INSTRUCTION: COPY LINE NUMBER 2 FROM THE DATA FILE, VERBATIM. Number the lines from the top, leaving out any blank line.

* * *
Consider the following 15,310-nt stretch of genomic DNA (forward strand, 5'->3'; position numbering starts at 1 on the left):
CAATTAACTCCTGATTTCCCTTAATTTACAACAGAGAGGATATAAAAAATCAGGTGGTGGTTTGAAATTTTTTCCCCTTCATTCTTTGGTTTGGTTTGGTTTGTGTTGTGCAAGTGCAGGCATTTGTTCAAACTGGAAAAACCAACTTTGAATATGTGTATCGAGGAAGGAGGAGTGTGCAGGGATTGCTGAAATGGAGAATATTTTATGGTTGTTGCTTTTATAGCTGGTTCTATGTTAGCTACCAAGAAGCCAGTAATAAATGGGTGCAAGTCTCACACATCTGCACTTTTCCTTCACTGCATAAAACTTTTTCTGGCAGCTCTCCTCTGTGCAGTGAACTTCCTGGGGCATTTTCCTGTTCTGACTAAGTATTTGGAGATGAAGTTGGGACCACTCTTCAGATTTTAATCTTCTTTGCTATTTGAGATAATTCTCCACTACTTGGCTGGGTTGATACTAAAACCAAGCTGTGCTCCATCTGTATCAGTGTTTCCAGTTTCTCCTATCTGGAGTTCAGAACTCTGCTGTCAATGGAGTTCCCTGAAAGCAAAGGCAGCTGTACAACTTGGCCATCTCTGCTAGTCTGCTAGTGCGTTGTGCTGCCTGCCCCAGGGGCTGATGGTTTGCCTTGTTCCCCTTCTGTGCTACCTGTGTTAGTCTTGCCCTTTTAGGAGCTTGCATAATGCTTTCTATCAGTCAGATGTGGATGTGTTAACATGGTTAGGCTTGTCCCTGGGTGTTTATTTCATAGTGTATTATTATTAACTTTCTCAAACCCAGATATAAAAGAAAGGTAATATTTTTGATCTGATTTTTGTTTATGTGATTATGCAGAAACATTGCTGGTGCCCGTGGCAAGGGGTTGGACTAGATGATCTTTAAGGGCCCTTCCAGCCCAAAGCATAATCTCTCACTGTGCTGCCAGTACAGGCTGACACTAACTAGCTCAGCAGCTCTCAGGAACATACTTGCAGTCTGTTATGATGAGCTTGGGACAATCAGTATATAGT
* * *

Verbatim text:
CAATTAACTCCTGATTTCCCTTAATTTACAACAGAGAGGATATAAAAAATCAGGTGGTGGTTTGAAATTTTTTCCCCTTCATTCTTTGGTTTGGTTTGGTTTGTGTTGTGCAAGTGCAGGCATTTGTTCAAACTGGAAAAACCAACTTTGAATATGTGTATCGAGGAAGGAGGAGTGTGCAGGGATTGCTGAAATGGAGAATATTTTATGGTTGTTGCTTTTATAGCTGGTTCTATGTTAGCTACCAAGAAGCCAGTAATAAATGGGTGCAAGTCTCACACATCTGCACTTTTCCTTCACTGCATAAAACTTTTTCTGGCAGCTCTCCTCTGTGCAGTGAACTTCCTGGGGCATTTTCCTGTTCTGACTAAGTATTTGGAGATGAAGTTGGGACCACTCTTCAGATTTTAATCTTCTTTGCTATTTGAGATAATTCTCCACTACTTGGCTGGGTTGATACTAAAACCAAGCTGTGCTCCATCTGTATCAGTGTTTCCAGTTTCTCCTATCTGGAGTTCAGAACTCTGCTGTCAATGGAGTTCCCTGAAAGCAAAGGCAGCTGTACAACTTGGCCATCTCTGCTAGTCTGCTAGTGCGTTGTGCTGCCTGCCCCAGGGGCTGATGGTTTGCCTTGTTCCCCTTCTGTGCTACCTGTGTTAGTCTTGCCCTTTTAGGAGCTTGCATAATGCTTTCTATCAGTCAGATGTGGATGTGTTAACATGGTTAGGCTTGTCCCTGGGTGTTTATTTCATAGTGTATTATTATTAACTTTCTCAAACCCAGATATAAAAGAAAGGTAATATTTTTGATCTGATTTTTGTTTATGTGATTATGCAGAAACATTGCTGGTGCCCGTGGCAAGGGGTTGGACTAGATGATCTTTAAGGGCCCTTCCAGCCCAAAGCATAATCTCTCACTGTGCTGCCAGTACAGGCTGACACTAACTAGCTCAGCAGCTCTCAGGAACATACTTGCAGTCTGTTATGATGAGCTTGGGACAATCAGTATATAGT